Neil Gaiman, a fantasy and science-fiction author and screenwriter, has also come out in support, dismantling some of the arguments circulated by racist fans. On Twitter, one user posted, “browner of skin means tanned white similar to people who work in the sun,” to which Gaiman responded, “Tolkien didn’t say ‘The Harfoots spent longer in the sun than any of the other hobbits and were a lot more tanned.” He said that Tolkien described them as “browner of skin.”

The TV adaptation of “The Sandman,” released on Netflix recently, features a similarly diverse cast. In the show, one of the characters, “Death,” is white in the comics and is played by a Black actor named Kirby Howell-Baptiste. Female actors played other characters who were originally male in the comics. Gaiman wrote the original comic and was one of the developers of the show.

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Actor Whoopi Goldberg also came out in support and talked about the absurdity of a diversity rule placed on a fantasy world. Goldberg said, “they don’t exist in the real world.”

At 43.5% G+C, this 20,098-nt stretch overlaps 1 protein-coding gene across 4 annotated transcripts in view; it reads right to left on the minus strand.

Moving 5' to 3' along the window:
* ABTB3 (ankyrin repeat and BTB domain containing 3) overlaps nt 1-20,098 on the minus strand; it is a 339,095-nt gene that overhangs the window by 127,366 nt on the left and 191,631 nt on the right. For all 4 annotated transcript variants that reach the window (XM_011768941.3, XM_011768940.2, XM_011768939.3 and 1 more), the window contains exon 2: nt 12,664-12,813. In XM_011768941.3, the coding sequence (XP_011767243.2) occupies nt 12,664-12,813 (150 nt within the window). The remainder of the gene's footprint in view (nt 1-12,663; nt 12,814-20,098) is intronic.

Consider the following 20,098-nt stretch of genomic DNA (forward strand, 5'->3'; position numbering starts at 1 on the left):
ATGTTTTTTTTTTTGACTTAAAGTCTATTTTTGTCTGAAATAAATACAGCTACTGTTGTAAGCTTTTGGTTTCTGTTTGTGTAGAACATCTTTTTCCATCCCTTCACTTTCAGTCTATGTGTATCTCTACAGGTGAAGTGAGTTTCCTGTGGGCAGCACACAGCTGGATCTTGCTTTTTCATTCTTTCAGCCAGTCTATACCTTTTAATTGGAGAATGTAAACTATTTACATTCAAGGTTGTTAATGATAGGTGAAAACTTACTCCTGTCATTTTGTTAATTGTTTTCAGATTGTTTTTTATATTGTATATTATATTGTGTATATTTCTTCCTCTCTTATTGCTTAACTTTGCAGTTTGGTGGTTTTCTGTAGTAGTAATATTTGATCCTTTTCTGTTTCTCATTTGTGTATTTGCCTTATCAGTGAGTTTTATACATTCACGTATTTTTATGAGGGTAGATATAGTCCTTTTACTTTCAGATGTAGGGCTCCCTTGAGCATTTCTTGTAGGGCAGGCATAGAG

“There are no dragons. There are no hobbits. Are you telling me Black people can’t be fake people too? Is that what you’re telling me? I don’t know if there’s like a hobbit club, I don’t know if there are gonna be protests, but people! What is wrong with y’all?”

“The Rings of Power” takes place in Tolkien’s Middle-earth second age, before the timeline of the first book. It is streaming on Amazon Prime.

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How The Covid-19 Pandemic Has Changed The Way We Date | Open Bed

Using online platforms to find potential relationship matches is nothing new, however, now that we’re in the middle of a global pandemic that forces everyone to stay home and remain distant from the rest of the world, using the internet to find love has shifted into something completely different than simply swiping and messaging people you find attractive.

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Netflix’s “The Witcher” Eclipses “The Mandalorian” as World’s Most Popular TV Show